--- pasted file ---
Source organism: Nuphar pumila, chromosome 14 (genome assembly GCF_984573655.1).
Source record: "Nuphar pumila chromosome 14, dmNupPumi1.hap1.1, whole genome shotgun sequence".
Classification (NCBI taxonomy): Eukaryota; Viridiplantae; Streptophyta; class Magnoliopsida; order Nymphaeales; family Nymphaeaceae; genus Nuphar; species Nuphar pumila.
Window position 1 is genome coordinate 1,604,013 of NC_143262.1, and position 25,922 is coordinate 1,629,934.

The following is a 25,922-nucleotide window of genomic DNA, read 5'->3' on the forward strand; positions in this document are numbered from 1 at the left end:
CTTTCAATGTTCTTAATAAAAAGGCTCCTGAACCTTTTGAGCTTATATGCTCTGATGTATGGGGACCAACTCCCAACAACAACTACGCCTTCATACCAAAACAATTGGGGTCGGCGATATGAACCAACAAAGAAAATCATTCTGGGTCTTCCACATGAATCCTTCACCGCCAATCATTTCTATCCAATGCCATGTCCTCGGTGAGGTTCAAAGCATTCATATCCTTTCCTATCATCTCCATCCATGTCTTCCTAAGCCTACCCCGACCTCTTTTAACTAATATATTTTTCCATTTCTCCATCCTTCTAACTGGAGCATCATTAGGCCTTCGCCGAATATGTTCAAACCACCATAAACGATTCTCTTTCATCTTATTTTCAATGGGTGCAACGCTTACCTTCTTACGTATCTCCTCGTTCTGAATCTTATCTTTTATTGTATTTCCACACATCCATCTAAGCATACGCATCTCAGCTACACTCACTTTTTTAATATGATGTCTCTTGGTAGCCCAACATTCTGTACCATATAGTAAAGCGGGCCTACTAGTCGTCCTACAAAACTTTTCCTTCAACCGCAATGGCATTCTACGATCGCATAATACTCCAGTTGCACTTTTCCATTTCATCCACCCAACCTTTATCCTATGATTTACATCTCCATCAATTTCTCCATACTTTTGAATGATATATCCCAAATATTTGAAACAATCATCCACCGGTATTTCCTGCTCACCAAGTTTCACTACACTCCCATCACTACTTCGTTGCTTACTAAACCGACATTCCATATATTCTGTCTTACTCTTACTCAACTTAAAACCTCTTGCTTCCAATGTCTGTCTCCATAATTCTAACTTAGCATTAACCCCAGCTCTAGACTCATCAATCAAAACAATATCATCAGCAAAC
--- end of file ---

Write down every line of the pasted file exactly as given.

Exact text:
Source organism: Nuphar pumila, chromosome 14 (genome assembly GCF_984573655.1).
Source record: "Nuphar pumila chromosome 14, dmNupPumi1.hap1.1, whole genome shotgun sequence".
Classification (NCBI taxonomy): Eukaryota; Viridiplantae; Streptophyta; class Magnoliopsida; order Nymphaeales; family Nymphaeaceae; genus Nuphar; species Nuphar pumila.
Window position 1 is genome coordinate 1,604,013 of NC_143262.1, and position 25,922 is coordinate 1,629,934.

The following is a 25,922-nucleotide window of genomic DNA, read 5'->3' on the forward strand; positions in this document are numbered from 1 at the left end:
CTTTCAATGTTCTTAATAAAAAGGCTCCTGAACCTTTTGAGCTTATATGCTCTGATGTATGGGGACCAACTCCCAACAACAACTACGCCTTCATACCAAAACAATTGGGGTCGGCGATATGAACCAACAAAGAAAATCATTCTGGGTCTTCCACATGAATCCTTCACCGCCAATCATTTCTATCCAATGCCATGTCCTCGGTGAGGTTCAAAGCATTCATATCCTTTCCTATCATCTCCATCCATGTCTTCCTAAGCCTACCCCGACCTCTTTTAACTAATATATTTTTCCATTTCTCCATCCTTCTAACTGGAGCATCATTAGGCCTTCGCCGAATATGTTCAAACCACCATAAACGATTCTCTTTCATCTTATTTTCAATGGGTGCAACGCTTACCTTCTTACGTATCTCCTCGTTCTGAATCTTATCTTTTATTGTATTTCCACACATCCATCTAAGCATACGCATCTCAGCTACACTCACTTTTTTAATATGATGTCTCTTGGTAGCCCAACATTCTGTACCATATAGTAAAGCGGGCCTACTAGTCGTCCTACAAAACTTTTCCTTCAACCGCAATGGCATTCTACGATCGCATAATACTCCAGTTGCACTTTTCCATTTCATCCACCCAACCTTTATCCTATGATTTACATCTCCATCAATTTCTCCATACTTTTGAATGATATATCCCAAATATTTGAAACAATCATCCACCGGTATTTCCTGCTCACCAAGTTTCACTACACTCCCATCACTACTTCGTTGCTTACTAAACCGACATTCCATATATTCTGTCTTACTCTTACTCAACTTAAAACCTCTTGCTTCCAATGTCTGTCTCCATAATTCTAACTTAGCATTAACCCCAGCTCTAGACTCATCAATCAAAACAATATCATCAGCAAAC